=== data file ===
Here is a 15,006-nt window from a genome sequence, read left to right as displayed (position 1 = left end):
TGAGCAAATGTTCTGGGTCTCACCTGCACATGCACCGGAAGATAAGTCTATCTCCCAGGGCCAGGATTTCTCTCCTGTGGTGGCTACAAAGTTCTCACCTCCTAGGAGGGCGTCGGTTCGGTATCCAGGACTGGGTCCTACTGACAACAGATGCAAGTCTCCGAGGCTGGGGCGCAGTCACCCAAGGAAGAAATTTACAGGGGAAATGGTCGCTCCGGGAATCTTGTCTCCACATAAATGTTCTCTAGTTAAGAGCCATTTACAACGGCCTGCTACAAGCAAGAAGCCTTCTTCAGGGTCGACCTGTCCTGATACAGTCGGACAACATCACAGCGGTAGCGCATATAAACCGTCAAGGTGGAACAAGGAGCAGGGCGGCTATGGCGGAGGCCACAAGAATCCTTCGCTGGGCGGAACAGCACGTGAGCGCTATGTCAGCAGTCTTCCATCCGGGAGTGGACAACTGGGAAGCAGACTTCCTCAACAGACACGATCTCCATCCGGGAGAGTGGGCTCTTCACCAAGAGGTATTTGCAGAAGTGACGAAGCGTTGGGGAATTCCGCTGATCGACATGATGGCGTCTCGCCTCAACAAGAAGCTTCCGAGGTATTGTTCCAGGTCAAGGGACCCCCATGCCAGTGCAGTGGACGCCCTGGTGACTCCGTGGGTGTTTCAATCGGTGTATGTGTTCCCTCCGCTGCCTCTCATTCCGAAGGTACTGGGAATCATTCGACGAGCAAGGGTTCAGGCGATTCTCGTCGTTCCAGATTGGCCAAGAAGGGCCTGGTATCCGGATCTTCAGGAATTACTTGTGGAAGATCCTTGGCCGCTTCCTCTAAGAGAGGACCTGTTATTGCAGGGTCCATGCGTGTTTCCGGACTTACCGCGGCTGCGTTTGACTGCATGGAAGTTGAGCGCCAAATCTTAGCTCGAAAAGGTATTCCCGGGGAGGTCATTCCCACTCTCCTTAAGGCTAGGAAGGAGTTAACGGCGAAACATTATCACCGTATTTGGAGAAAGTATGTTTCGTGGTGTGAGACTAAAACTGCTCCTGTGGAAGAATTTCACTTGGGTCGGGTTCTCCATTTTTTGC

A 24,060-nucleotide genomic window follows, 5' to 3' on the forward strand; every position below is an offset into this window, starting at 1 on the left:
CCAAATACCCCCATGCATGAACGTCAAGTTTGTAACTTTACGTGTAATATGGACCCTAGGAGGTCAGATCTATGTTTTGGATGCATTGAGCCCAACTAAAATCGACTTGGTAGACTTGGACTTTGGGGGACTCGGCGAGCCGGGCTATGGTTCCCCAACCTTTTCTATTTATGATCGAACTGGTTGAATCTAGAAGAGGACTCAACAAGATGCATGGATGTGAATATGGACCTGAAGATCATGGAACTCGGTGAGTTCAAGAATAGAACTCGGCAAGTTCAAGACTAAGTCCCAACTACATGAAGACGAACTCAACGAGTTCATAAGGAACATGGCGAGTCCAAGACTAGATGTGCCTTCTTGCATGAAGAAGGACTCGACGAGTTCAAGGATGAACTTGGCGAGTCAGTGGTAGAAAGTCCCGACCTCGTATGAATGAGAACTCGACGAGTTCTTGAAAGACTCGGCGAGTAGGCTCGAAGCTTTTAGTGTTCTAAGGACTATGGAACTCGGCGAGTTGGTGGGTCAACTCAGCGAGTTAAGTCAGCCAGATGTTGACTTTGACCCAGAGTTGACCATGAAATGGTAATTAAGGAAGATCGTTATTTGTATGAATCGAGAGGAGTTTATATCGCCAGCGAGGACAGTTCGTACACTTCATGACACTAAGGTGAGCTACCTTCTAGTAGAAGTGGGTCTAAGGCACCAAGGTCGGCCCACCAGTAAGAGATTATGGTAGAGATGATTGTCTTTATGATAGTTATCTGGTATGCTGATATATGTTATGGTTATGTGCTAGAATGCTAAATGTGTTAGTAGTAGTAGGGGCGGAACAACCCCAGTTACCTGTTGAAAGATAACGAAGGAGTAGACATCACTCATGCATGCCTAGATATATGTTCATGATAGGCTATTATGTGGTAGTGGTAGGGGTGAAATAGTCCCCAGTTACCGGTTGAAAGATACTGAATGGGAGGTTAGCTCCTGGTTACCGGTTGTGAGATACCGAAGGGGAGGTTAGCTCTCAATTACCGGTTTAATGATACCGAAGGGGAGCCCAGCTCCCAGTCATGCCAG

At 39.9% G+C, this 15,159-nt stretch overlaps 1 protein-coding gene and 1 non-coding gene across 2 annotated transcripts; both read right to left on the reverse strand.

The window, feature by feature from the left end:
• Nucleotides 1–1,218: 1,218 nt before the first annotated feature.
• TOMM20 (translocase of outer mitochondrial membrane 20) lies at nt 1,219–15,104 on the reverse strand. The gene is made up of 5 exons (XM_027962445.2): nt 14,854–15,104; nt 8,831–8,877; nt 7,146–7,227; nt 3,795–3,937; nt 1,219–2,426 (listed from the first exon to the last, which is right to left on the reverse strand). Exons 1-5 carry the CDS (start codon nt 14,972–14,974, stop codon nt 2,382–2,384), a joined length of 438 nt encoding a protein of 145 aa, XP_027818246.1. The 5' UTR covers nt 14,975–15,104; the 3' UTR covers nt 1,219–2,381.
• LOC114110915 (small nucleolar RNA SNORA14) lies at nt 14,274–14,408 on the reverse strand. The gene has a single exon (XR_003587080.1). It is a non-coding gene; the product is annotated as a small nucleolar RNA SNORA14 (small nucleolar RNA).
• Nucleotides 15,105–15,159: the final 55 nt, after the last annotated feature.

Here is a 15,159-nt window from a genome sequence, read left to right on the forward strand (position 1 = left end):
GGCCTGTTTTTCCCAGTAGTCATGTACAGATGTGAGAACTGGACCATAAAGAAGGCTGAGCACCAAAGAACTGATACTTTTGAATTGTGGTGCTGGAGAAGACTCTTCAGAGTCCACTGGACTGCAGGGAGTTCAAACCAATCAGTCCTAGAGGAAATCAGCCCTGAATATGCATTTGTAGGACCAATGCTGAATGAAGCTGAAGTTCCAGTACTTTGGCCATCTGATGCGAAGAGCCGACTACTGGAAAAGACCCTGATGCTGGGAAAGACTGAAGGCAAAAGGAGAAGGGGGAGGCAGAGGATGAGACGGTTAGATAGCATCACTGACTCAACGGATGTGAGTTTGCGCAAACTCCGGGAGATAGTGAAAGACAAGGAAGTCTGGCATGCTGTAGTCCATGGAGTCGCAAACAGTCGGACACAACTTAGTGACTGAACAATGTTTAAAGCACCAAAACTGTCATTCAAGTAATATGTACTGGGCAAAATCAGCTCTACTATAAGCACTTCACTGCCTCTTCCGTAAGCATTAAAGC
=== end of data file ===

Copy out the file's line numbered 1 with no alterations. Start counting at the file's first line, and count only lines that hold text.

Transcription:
Here is a 15,006-nt window from a genome sequence, read left to right as displayed (position 1 = left end):